SLPI kills the M1 strain of GAS and killing is inhibited by SIC. (A) Doubling dilutions of SLPI from 20 μM were combined with bacteria at 105/ml together with BSA at 1 mg/ml and incubated for two hours at 37°C. Tenfold dilutions of the bacteria were plated. Results are from 2 experiments performed in duplicate. (B) Doubling dilutions of SIC from 40 μM were incubated with 40 μM SLPI for two hours at 37°C. Bacteria at 2.5×105/ml were added together with BSA to 1 mg/ml, and incubated for a further two hours at 37°C and processed as above. Final concentrations were bacteria at 105/ml, SIC from 10 μM, and 10 μM SLPI. Controls were bacteria in 10 μM SLPI, buffer, or dilutions of SIC. Results are from a typical experiment performed in duplicate. In (A) and (B) results are expressed as mean (SEM) percentage survival compared with bacteria incubated in buffer only. Reproduced, with permission, from ref 11. Copyright © 2002 American Society for Microbiology.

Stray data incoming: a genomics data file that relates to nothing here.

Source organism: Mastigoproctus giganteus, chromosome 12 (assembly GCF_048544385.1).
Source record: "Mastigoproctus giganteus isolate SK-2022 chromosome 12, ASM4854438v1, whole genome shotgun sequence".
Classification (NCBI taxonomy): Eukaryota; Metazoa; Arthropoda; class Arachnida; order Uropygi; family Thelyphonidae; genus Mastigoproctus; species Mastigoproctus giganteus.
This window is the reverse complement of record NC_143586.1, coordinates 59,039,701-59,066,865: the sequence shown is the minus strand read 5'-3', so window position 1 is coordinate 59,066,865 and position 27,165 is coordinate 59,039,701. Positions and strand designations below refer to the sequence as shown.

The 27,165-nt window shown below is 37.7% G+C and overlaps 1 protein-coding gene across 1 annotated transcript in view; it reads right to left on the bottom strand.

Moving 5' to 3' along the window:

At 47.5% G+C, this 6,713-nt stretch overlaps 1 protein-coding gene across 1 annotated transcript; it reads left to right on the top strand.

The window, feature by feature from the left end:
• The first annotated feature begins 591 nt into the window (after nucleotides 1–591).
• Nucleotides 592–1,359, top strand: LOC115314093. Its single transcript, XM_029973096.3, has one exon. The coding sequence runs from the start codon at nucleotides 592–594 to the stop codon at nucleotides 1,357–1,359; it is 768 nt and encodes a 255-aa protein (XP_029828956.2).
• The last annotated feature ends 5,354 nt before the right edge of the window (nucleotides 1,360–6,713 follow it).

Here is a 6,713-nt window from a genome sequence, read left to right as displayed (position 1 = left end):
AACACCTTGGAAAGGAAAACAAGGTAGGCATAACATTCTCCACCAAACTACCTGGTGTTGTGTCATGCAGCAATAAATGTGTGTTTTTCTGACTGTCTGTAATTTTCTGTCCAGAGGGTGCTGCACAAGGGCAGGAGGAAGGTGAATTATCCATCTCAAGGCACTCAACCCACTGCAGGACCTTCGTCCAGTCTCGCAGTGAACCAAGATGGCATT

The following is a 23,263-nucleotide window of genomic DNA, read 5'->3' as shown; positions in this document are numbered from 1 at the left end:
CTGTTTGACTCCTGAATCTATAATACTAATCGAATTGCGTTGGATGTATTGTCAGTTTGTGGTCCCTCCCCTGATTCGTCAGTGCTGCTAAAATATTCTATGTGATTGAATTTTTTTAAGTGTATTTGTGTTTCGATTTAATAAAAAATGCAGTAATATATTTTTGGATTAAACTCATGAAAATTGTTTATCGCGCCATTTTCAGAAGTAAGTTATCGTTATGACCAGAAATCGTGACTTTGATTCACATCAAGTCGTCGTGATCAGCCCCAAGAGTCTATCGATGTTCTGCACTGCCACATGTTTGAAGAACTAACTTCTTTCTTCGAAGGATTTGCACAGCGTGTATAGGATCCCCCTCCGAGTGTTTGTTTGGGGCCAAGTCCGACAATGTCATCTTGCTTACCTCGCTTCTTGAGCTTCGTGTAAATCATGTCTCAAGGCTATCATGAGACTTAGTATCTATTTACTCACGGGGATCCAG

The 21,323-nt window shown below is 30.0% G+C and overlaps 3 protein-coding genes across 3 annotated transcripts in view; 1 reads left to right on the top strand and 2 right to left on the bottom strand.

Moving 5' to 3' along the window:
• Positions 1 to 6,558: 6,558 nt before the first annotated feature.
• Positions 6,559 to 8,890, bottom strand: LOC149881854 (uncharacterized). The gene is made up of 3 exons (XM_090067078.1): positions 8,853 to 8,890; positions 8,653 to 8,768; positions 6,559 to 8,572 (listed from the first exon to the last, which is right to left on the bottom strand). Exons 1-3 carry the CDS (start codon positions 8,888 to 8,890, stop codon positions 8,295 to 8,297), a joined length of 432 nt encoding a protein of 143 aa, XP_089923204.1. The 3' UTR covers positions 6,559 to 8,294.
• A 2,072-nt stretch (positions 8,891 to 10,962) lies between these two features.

Competition experiments suggest that SLPI and lysozymes bind closely to each other on SIC (fig 9). However, we do not believe that the binding sites are identical because the properties of the binding are very different. The reaction of SLPI with SIC shows a slight paradoxical temperature dependence, occurring better at 37°C than 4°C. This shows that the binding is largely hydrophobic. The maximum number of SLPI molecules bound to each SIC molecule is probably two. On the other hand the binding of lysozyme is extremely temperature dependent and occurs effectively only at 4°C, showing the reaction to be largely ionic. The maximum number of molecules bound is probably four (table 2).

Table 2

Binding characteristics of SIC with SLPI and HEL. Reproduced, with permission, from ref 11. Copyright © 2002 American Society for Microbiology.

Figure 9